In 2014 and 2015, spring was marked by at least three weeks of high pressure and exceptionally warm temperatures at some point during March and April. This resulted in exceptionally rapid blossom expansion and leaf emergence. If this happens this year, it is wise to schedule shorter intervals between scab spray applications to ensure good foliar coverage for the time when the weather breaks to rain and scab conditions, as it inevitably will! Highly active systemic products or quality protectants are always worth including in your programme when scab threat is significant.
If you do not receive mobile telephone text alerts (issued when apple scab infection periods are detected at AFBI, Loughgall), please text your details to Graeme Cross, CAFRE Top Fruit Development Adviser on 07717 732 659.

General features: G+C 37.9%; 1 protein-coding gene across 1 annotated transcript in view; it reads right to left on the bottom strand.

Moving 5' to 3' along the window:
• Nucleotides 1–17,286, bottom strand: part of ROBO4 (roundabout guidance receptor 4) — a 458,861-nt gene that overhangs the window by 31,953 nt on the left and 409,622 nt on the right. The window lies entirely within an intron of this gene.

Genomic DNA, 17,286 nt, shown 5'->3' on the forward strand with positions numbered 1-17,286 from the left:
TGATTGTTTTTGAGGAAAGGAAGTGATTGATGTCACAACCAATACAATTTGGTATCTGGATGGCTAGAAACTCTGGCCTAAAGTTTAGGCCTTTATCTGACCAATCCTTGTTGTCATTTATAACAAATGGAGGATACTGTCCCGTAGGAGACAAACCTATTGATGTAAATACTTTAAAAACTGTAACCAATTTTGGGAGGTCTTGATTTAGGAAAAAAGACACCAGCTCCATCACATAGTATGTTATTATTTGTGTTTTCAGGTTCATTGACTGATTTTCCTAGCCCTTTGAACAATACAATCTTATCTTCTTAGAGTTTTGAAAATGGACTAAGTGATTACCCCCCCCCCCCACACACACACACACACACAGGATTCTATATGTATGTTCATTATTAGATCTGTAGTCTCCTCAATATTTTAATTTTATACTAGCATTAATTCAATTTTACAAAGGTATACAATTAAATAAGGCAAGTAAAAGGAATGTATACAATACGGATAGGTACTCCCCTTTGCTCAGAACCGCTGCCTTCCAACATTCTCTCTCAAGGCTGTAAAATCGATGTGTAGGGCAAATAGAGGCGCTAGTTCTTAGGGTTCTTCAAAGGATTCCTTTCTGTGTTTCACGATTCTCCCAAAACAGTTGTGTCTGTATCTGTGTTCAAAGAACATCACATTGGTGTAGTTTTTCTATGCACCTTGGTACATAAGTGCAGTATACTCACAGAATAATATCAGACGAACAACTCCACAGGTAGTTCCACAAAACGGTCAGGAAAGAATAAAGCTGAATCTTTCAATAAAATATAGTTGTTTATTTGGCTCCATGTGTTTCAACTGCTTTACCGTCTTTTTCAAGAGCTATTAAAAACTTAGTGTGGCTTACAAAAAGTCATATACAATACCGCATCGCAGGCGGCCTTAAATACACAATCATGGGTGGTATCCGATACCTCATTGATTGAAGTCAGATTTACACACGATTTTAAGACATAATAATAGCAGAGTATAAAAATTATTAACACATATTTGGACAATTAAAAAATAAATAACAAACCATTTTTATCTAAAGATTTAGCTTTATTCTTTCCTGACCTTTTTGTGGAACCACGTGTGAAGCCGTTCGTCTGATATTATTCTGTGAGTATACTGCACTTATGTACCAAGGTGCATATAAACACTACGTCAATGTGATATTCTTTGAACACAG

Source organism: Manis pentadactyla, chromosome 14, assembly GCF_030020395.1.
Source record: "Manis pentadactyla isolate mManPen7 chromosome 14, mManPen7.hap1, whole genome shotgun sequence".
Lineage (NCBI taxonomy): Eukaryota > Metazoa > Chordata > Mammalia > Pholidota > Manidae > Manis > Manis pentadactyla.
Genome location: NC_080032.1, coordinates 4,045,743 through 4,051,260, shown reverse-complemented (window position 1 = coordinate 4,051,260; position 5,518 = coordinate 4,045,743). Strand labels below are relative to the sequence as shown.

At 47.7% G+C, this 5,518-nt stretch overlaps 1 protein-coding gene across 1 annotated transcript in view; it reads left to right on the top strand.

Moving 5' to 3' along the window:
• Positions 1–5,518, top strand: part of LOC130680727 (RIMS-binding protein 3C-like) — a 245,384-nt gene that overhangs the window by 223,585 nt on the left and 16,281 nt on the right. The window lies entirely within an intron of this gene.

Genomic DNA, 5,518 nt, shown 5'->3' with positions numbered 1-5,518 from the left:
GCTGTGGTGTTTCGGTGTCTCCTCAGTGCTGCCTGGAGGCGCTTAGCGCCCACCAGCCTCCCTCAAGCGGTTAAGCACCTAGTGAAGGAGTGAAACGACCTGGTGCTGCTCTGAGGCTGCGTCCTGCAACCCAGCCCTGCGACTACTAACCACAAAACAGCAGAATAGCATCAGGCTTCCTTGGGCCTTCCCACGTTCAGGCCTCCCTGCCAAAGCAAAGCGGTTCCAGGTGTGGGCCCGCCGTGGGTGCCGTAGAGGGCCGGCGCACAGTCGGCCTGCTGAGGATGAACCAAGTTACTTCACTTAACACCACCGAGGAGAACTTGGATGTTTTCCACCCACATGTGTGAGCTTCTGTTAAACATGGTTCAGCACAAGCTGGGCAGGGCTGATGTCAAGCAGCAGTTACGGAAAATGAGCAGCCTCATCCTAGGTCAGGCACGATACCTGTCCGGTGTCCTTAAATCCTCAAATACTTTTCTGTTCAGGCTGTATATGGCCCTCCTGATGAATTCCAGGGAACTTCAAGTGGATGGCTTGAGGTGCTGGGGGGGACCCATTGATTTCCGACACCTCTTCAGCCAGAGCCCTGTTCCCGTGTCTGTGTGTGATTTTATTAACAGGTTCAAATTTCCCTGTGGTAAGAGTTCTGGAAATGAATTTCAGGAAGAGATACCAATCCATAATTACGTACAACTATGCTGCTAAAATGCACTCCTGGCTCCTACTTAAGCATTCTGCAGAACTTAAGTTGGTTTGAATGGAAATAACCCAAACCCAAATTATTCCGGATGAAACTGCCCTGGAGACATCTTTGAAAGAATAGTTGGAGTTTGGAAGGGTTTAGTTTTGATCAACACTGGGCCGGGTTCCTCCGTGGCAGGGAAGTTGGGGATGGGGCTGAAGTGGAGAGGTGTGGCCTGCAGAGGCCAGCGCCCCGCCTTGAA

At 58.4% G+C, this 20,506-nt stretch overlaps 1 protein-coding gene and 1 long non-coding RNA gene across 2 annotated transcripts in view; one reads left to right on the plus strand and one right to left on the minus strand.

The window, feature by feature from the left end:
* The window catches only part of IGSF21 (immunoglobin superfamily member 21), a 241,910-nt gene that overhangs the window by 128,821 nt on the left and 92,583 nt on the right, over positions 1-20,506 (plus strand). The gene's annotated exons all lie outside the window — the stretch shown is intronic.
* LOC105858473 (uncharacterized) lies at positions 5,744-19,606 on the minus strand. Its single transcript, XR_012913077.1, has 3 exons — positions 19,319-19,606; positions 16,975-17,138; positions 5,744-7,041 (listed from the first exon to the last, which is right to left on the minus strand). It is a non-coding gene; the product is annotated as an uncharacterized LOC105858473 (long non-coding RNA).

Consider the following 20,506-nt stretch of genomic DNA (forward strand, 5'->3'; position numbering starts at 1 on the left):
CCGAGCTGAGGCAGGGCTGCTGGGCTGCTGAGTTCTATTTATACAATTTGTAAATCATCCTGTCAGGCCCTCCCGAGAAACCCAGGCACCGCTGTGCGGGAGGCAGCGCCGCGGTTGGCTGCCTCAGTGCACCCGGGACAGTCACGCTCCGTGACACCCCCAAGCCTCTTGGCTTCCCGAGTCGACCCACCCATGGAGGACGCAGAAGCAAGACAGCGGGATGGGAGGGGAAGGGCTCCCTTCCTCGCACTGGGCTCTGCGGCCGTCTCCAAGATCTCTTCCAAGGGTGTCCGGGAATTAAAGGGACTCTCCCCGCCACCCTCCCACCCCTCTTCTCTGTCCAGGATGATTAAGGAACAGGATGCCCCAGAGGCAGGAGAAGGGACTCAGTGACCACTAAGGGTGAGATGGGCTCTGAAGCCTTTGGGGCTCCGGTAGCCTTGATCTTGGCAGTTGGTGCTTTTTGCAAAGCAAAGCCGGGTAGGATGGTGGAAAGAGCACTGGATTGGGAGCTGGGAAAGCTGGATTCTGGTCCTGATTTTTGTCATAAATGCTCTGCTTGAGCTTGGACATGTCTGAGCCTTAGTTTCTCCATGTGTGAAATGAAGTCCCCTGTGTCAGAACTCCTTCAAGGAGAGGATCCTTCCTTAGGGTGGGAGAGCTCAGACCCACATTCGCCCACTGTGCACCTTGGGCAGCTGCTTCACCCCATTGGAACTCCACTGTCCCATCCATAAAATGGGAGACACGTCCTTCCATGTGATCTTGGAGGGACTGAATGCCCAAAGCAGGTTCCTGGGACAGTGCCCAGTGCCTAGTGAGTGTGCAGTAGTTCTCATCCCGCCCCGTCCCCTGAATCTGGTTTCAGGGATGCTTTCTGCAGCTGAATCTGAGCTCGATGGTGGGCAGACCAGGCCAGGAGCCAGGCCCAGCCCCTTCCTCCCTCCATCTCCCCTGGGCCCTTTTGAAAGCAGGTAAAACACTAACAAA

Protected crop planting and preparation techniques
Carry out soil sampling for greenhouse soils annually and outdoor soils every three to four years. The quality of seedbed preparations influences crop establishment for seed sown and module planted crops.
Poor seedbeds are characterised by large clods, areas of compaction, poor drainage and perennial weeds. Large clods affect crop establishment causing bare patches which provide areas for pests, such as slugs, to shelter and weeds to colonise. Planting crops in areas previously under grass will likely have higher populations of slugs and other soil borne pests. One method to reduce the amount of soil borne pests is to lightly roll seedbeds to firm the soil. Rolling also helps greenhouse soils that are regularly cultivated becoming ‘fluffy’. Such seedbeds with a very fine texture reduce root to soil contact that can lead to poor crop establishment.